BEN WEBSTER, 1909–73
Music for Loving: Ben Webster with Strings
Recorded in New York, May 28, 1954, and Amsterdam, the Netherlands, September 9, 1955
Ben Webster’s albums are still among the best in jazz. He was one of jazz’s greatest ballad players, and his well-worn sound on the tenor saxophone only added a sense of melancholy and sorrow to the music he played.
Webster learned the violin as a child and in his teens started performing on the piano, accompanying silent movies. As he embarked on a career as a professional musician, Webster shifted to the tenor sax because he felt it best expressed what he had to say musically. He played with Bennie Moten, Cab Calloway, Fletcher Henderson, and briefly in the 1930s with Duke Ellington. He eventually rejoined Ellington’s band in 1940 and sat in the saxophone section with one of Ellington’s great soloists, the alto sax player Johnny Hodges. Hodges’s technique and musical elegance had an impact on Webster and helped him develop into one of the star players in the orchestra. “Cotton Tail” and “All Too Soon” were two of the songs that showcased his playing. As an added feature in concert, Ellington sometimes asked him to play the piano. One night, Webster stayed a little too long at the ivories and Ellington expressed displeasure at his grandstanding. Afterward, in protest, Webster cut one of Ellington’s suits to bits. Webster left the orchestra in 1943.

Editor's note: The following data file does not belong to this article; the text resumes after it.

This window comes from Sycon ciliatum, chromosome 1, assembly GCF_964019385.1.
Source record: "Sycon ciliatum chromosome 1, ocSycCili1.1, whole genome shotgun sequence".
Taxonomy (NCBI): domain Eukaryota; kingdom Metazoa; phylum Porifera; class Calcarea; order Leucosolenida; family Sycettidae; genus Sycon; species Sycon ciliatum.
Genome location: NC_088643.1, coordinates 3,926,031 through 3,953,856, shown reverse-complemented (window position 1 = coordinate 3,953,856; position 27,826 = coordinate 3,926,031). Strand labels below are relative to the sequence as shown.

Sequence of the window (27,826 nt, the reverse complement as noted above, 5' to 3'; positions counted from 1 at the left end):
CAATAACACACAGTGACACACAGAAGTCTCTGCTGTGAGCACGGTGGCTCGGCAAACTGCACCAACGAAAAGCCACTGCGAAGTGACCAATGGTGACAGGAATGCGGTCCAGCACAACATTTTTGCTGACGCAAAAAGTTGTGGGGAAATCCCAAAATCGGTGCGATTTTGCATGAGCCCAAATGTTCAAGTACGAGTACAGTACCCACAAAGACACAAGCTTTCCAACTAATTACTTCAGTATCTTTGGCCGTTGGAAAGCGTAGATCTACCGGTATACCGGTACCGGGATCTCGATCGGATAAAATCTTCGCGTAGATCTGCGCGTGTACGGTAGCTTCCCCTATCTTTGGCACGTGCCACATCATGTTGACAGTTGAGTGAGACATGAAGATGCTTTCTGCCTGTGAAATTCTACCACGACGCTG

Ben Webster usually wore a fedora that sat rakishly on the back of his head and was his signature. He was a big drinker of medium height with a big chest and wide shoulders. He developed a hard exterior, but those who knew him well say he was an emotionally sensitive man who was often moved to tears, weeping at the mere mention of a deceased friend’s name. Many were fearful of his temper, particularly when he was woken from a deep sleep. Those who toured with him learned to stand back when they woke him up, as he was prone to using his fists.
His refusal to change his sound to suit the times, as well as years of hotel living, touring, and racial prejudice, collectively took their toll on Webster, and in 1964, he moved permanently to Europe. He was based in Copenhagen and played only when it suited him. On his deathbed in Amsterdam in 1973, Webster left instructions that Ol’ Betsy, the tenor saxophone he bought in 1938, was never to be played again. Today it is displayed at the Institute of Jazz Studies at Rutgers University in Newark, New Jersey.
Of the fifty-odd recordings he made, Music for Loving: Ben Webster with Strings is one of the most alluring and engaging. It is a double CD, featuring two albums by Webster, Music with Feeling and Music for Loving. (As a bonus, an album by Harry Carney, Ellington’s baritone sax player, Harry Carney with Strings has also been included.) The arrangements and conducting were by Billy Strayhorn and Ralph Burns. The players included Strayhorn, Teddy Wilson, and Hank Jones on piano, George Duvivier and Ray Brown on bass, and Louis Bellson and Jo Jones on drums.
It is hard not to feel a surge of inspiration when listening to Music for Loving. Webster was a great improviser, and his breathy, sensual tones make this a very sexy CD. “Willow Weep for Me,” “Blue Moon,” and “Teach Me Tonight” are just a few of the pretty ballads Webster caresses. Like many of the great instrumentalists in jazz, Webster brought a vocal quality to his playing and often memorized the lyrics to the songs he played. On some selections, the place he chose to breathe was the same place singers would choose. Webster’s heartbreaking rendition of “Chelsea Bridge,” a powerful ballad he played with Ellington, still sounds fresh. Despite the passage of time, Music for Loving remains a source of inspiring music.